Let’s raise a glass to vintage barware collection
This is the age of the cocktail.
Like James Bond, we prefer our drinks shaken, not stirred.
Bartenders are the stars of restaurants across the country.
They also dominate events.
Ten or more years ago, I might have expected to be served a glass of champagne or wine at a reception (white wine if there was a light colored carpet under the feet).
But when I recently attended a reception at the Flagler Museum in Palm Beach, our hosts greeted us with the choice of a Tom Collins or a Mai Tai, plus they had a full bar.
The Tom Collins was a refreshing cocktail from the Golden Age, where Henry Flagler came from. It was concocted in 1876 by Jerry Thomas, the “father of American mixology”, using gin, lemon juice, sugar and sparkling water.
Mai Tai, made with rum, Curaçao liqueur, orgeat syrup and lime juice, was born out of the tiki culture of post-war America. Although the bars have themes inspired by South Pacific cultures, the ingredients are derived from the Caribbean. They were often served in tiki-themed glasses or ceramic tumblers.
America, it seems, is a melting pot – even in its cocktails.
The nation has also been an innovator in the barware it has created to serve them.
Alcohol was the salvation of American glass makers, who were struggling during the Great Depression.
Prohibition, ending the legal sale of alcohol, was enacted in 1920.
It was repealed at the end of 1933.
With the repeal of Prohibition, this meant a demand for drinking glasses – Cambridge Glass Co. catalogs from the mid-1930s display page after page of cordial and saucer champagne stems, cocktail glasses and more. The Fenton Glass Co. of West Virginia even dubbed its Plymouth design “Repeal Articles.” The repeal literally saved many of these businesses.
And along the way, they got inventive, creating cocktail shakers, figural glasses and other barware.
Here’s something to brag about: Chanticleer, the rooster of medieval folklore whose vanity nearly cost him his life, has become the star of many of these rooster-themed cocktail lines.
Heisey, of Newark, Ohio, has made thousands of rooster-themed cocktail shakers and glasses.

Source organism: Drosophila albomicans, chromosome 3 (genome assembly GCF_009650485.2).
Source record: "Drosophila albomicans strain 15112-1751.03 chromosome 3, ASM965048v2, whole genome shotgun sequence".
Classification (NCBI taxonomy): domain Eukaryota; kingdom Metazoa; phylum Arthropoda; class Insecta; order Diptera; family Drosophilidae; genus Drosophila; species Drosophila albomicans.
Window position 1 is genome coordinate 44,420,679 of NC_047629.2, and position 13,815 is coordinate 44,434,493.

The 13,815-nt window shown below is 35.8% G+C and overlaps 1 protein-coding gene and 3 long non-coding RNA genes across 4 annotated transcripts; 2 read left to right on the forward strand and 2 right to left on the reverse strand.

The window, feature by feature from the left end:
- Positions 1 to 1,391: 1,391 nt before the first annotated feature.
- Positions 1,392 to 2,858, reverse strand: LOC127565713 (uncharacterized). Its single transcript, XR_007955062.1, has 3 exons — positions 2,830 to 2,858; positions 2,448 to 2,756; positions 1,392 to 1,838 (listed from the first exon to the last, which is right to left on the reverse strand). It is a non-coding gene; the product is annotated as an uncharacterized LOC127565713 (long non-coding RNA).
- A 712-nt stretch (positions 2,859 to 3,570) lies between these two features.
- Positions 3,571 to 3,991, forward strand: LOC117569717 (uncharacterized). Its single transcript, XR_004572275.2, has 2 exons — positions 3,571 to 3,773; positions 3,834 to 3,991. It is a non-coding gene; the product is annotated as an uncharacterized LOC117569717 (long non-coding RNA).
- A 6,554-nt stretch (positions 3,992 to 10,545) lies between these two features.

The rooster’s head served as a stopper for the shaker. A whole chicken body, with an elongated tail, served as stems on the glasses.
The Morgantown Glass Co. has used the outline of an Art Deco-inspired rooster as the stem on some of its figural cocktail glasses. Morgantown also created a line of jockey rods for Gulfstream Park in Hallandale that are now highly sought after, as well as its Top Hat line, originally created for the Knickerbocker Hotel — they feature a rod depicting a man’s head wearing a top hat. form — very elegant.
The finer glassware companies weren’t the only ones creating funky stemware – Libbey, Hazel-Atlas and other utilitarian glassware makers also produced inventive items that are now fashionable collectibles. Many of them had drink recipes incorporated into their designs and other whimsical designs.
American appetites were big back then, but not as big as they are today – many of those early martini and cocktail glasses were much smaller than what we’re used to now, often holding only a few ounces. of alcohol. But Todd Haase, an interior designer from West Palm Beach-New York, told me a few years ago that these little vintage cocktail glasses were selling well in the Big Apple.
The other barware – fun and quirky cocktail shakers, martini pitchers and ice buckets transcend time and are well worth seeking out.
Be sure to keep an eye out for them the next time you visit an antique or vintage store. Chances are they are affordable and better made than what you might buy new.
I’ll raise my glass to that any day now. ¦